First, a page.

In modern times human presence has influenced the size and number of wildfires on the Colorado Plateau. We are, in part, responsible for more big fires and fewer small ones. But is there also a connection between ancient peoples and wildfire?
The colorful red rock geology of Sedona looks timeless. But, the complicated topography hides layers of rock that aren't as solid as they appear. And that might - in some places - even pose a threat to humans.
Grand Canyon river guides work long hours. In the last 2 years, some of them took on a seemingly unlikely new duty: collecting flies. By doing so, they've helped scientists learn more about the big canyon's aquatic food web.
Drought is a universally understood phenomenon — especially here in the arid Southwest. But what does drought really mean? To help define the term, and the concept, scientists use several commonly used drought indices. Each summarizes thousands of data points on rainfall and other information into a single handy number.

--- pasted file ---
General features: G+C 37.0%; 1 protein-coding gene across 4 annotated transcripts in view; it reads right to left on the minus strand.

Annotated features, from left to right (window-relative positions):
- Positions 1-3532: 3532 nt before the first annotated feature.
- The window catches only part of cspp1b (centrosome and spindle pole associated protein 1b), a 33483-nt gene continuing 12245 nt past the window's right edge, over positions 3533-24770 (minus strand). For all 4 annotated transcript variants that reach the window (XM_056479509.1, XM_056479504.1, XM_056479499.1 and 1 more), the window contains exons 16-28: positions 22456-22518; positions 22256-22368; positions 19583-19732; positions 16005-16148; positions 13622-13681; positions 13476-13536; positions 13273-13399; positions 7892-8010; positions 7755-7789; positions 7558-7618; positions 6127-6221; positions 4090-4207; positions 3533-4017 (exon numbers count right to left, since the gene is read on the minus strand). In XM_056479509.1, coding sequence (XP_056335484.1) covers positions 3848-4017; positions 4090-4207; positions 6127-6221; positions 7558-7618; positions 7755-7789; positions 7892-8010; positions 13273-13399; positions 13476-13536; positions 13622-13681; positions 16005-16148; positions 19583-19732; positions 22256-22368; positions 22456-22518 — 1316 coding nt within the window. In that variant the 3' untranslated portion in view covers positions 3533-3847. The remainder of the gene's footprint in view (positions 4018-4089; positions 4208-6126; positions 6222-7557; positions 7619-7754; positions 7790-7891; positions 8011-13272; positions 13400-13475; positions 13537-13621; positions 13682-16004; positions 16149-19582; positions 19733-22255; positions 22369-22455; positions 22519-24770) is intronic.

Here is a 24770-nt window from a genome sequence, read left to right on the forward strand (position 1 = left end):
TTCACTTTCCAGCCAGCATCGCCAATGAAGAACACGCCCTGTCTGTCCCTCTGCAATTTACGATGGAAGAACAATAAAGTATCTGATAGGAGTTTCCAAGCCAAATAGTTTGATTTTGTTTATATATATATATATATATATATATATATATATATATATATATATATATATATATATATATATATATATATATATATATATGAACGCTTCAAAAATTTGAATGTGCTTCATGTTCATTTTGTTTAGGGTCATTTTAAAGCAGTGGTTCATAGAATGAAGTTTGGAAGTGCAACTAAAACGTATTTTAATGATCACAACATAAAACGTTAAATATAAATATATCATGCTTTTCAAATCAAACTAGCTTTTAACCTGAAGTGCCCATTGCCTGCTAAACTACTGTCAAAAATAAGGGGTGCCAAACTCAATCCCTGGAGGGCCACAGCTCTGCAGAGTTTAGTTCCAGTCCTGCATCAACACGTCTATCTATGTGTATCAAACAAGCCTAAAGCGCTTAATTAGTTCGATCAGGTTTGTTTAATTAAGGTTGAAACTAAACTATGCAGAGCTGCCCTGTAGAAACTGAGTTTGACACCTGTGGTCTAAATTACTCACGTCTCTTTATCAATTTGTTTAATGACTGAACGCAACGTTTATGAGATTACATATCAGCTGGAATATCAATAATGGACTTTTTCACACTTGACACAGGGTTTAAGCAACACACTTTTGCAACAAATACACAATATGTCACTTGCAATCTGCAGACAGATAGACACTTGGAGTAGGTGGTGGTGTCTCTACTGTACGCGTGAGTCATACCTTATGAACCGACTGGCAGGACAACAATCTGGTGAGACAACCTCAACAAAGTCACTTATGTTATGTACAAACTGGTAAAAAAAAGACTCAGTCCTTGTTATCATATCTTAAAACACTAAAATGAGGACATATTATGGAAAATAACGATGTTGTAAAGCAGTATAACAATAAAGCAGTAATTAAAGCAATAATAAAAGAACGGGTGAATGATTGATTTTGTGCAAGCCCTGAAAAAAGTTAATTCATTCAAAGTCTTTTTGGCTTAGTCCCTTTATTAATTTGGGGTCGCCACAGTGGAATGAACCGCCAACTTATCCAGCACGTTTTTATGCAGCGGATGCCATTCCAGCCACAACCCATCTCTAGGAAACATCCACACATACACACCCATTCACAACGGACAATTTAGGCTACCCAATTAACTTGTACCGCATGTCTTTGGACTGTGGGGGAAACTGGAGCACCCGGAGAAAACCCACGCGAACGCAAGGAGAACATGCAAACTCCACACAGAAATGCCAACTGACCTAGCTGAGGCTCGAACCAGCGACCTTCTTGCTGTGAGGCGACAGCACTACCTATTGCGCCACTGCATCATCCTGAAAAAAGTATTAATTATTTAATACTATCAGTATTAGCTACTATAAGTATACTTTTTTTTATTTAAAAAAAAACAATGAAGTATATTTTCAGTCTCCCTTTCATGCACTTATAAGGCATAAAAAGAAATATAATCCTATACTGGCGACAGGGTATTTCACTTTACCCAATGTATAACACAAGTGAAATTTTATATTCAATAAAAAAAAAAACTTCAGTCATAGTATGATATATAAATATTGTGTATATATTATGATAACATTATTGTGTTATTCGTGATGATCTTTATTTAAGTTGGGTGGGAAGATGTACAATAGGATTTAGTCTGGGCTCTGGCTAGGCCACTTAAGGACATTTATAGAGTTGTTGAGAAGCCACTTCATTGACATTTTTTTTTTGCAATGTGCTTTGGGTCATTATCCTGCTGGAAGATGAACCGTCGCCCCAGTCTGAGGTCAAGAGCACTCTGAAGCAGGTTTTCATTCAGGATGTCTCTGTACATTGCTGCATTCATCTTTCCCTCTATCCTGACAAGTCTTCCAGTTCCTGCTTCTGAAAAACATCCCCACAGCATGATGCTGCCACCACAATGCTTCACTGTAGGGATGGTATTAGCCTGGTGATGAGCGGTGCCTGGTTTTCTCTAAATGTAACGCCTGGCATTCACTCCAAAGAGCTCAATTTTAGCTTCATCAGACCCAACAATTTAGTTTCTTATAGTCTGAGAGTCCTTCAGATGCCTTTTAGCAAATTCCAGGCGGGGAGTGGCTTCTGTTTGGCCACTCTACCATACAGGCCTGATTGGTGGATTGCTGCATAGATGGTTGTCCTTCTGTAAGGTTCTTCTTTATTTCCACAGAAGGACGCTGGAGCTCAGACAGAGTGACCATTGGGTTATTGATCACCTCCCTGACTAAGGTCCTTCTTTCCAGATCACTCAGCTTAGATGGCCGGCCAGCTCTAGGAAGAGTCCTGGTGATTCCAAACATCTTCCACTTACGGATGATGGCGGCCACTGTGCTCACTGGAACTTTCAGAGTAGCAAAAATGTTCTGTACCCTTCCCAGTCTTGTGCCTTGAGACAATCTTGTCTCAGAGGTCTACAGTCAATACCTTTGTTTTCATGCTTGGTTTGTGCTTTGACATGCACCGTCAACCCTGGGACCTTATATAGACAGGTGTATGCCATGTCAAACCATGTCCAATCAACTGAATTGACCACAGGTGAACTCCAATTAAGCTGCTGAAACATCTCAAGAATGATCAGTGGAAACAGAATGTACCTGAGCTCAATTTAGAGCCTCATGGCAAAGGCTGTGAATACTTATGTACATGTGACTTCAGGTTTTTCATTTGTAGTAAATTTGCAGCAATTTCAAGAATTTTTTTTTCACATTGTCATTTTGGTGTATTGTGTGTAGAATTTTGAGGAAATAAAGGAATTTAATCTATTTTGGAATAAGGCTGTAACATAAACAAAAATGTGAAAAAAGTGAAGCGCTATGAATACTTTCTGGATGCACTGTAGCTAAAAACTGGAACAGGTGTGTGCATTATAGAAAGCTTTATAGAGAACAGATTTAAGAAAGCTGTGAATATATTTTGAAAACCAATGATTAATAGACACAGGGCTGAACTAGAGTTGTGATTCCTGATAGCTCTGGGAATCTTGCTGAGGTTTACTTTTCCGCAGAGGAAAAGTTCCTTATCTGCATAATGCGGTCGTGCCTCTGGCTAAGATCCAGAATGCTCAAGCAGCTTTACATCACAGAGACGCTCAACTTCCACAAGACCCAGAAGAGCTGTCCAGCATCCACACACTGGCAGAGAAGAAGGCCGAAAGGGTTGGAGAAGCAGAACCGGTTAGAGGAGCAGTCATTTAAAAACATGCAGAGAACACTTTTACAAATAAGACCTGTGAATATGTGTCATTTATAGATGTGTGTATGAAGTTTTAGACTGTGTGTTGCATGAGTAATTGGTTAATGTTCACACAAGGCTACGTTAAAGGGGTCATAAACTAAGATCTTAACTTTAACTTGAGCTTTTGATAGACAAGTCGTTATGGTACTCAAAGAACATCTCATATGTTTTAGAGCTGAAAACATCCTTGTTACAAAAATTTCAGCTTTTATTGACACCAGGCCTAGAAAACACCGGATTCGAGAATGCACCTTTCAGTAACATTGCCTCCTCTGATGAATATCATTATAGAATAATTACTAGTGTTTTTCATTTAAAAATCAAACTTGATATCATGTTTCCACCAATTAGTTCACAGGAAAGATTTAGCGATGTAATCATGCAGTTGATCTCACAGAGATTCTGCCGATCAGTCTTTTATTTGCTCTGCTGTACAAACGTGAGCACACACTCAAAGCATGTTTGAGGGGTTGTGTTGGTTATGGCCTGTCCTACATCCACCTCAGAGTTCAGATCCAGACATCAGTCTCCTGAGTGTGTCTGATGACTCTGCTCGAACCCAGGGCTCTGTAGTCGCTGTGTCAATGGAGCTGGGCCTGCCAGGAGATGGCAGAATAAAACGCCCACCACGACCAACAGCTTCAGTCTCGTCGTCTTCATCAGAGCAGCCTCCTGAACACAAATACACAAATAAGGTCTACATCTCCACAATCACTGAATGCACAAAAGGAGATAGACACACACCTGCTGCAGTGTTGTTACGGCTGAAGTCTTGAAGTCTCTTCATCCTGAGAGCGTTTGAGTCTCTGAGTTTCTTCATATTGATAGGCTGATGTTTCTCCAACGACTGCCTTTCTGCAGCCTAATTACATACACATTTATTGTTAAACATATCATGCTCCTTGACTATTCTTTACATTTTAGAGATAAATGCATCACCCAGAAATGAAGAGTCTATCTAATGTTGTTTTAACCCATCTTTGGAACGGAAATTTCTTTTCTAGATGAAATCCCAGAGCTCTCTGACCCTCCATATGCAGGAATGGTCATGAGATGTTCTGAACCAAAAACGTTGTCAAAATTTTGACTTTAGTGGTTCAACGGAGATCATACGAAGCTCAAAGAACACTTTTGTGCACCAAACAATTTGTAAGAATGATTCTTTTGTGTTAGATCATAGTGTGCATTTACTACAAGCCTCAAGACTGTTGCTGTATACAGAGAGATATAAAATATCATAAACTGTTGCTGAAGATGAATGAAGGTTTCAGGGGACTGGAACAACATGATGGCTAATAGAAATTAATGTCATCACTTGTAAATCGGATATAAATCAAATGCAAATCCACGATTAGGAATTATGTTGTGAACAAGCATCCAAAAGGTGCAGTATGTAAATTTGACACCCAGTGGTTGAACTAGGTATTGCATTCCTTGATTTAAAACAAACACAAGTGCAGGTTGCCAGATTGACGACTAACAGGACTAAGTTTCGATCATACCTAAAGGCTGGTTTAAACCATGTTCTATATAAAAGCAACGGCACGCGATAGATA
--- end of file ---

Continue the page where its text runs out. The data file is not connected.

In late September, the Intergovernmental Panel on Climate Change released its Summary for Policymakers for part-one of its massive Fifth Assessment Report. Its message? Earth's climate is warming, and human influence on that warming is clear.
In September, 2013, when hail damaged 5,000 pounds of tomatoes at Linley Dixon's southwest Colorado farm, she acted quickly. Facing the loss of $10,000 worth of produce, she rallied, via e-mail, a troupe of volunteers to pick every hail-spanked fruit off the fine.
A trip to Chaco Canyon in northwest New Mexico is a pilgrimage to see one of the greatest archaeological areas in the Southwest. While most visitors explore famed sites like Pueblo Bonito, lately they've been treated to an exciting - and unexpected - wildlife sighting.
The Colorado Plateau is endowed with a world-class collection of geological eye candy, like the Technicolor badlands of Arizona's Petrified Forest. But conflicts arise when some of that geology is useful for more than a grand view.